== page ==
Homeport: Stow Wengenroth and Adin Murray
July 11, 2021 Feb. 13, 2022
On Sunday, July 11, the Museum will open a special exhibition of lithographs, dry point drawings and watercolors by Stow Wengenroth (1906-1978). Drawings by contemporary artist Adin Murray, who like Wengenroth, works in black and white and from nature, will also be on display. The exhibition will continue through the fall.
Wengenroth was born in New York and began experimenting with lithography during the 1930s. First introduced to this country in the 1830s, lithography reached the height of its popularity during the mid-19th century. When Wengenroth took it up, it was no longer the main medium for the print world, however, Wengenroth was keenly aware of the artistic possibilities of lithography and with the early encouragement of fellow artist George Ennis, devoted his life to the art. Without color, viewers are invited to consider the detail of each print and reflect on how the artist created the illusion of color through his careful attention to detail and his masterful use of light and shade. During his long and successful career, Stow Wengenroth created hundreds of prints, capturing images of New England and Cape Ann during a period of rapid change.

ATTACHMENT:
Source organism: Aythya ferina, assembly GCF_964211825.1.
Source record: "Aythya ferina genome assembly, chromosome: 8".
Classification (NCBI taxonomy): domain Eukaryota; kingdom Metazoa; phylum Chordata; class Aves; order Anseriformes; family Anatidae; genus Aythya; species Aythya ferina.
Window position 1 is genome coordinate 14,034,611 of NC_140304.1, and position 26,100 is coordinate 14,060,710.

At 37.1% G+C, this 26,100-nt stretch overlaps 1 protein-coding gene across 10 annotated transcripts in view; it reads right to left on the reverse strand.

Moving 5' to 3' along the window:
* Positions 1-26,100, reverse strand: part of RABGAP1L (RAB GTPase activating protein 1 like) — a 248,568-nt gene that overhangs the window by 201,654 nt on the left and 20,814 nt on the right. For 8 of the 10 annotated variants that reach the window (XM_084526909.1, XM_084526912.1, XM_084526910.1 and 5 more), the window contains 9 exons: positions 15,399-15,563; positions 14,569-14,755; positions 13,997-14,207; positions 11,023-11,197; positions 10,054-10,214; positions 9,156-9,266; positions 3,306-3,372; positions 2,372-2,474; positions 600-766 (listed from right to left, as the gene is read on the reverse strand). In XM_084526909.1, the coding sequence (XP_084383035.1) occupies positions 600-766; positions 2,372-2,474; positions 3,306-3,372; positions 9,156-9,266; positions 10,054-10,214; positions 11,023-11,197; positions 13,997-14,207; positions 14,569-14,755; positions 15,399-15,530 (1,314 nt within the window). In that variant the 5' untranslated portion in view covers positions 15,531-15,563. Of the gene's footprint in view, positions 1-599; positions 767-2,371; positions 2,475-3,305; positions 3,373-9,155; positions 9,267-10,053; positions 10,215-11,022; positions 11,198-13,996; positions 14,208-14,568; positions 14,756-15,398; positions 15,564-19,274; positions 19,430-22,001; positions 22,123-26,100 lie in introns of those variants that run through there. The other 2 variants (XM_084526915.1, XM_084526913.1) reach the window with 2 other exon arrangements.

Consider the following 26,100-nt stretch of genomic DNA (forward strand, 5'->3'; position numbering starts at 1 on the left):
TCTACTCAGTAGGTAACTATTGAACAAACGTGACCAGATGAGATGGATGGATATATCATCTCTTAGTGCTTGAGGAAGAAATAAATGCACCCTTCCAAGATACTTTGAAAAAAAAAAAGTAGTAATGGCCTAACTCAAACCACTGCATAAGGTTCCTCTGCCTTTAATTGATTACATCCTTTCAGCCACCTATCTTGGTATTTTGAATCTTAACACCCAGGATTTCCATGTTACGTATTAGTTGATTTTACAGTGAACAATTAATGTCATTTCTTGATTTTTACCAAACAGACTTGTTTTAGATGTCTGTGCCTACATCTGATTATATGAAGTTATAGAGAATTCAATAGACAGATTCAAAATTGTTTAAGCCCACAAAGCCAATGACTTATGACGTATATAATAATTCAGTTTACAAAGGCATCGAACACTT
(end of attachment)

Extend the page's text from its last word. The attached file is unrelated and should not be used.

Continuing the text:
Adin Murray’s work shares much in common with that of Stow Wengenroth particularly his drawings done in graphite and from nature. Murray was born in Manchester, MA, and holds an MFA from the Savannah College of Art and Design. The precision reflected in his drawings, many of which are small in scale, is remarkable and invites viewers to look closer and deeper into each composition. Like Wengenroth’s prints, Murray’s black and white drawings are alive and engaging, filling our imaginations with the colors and nuances of the landscape that surrounds us.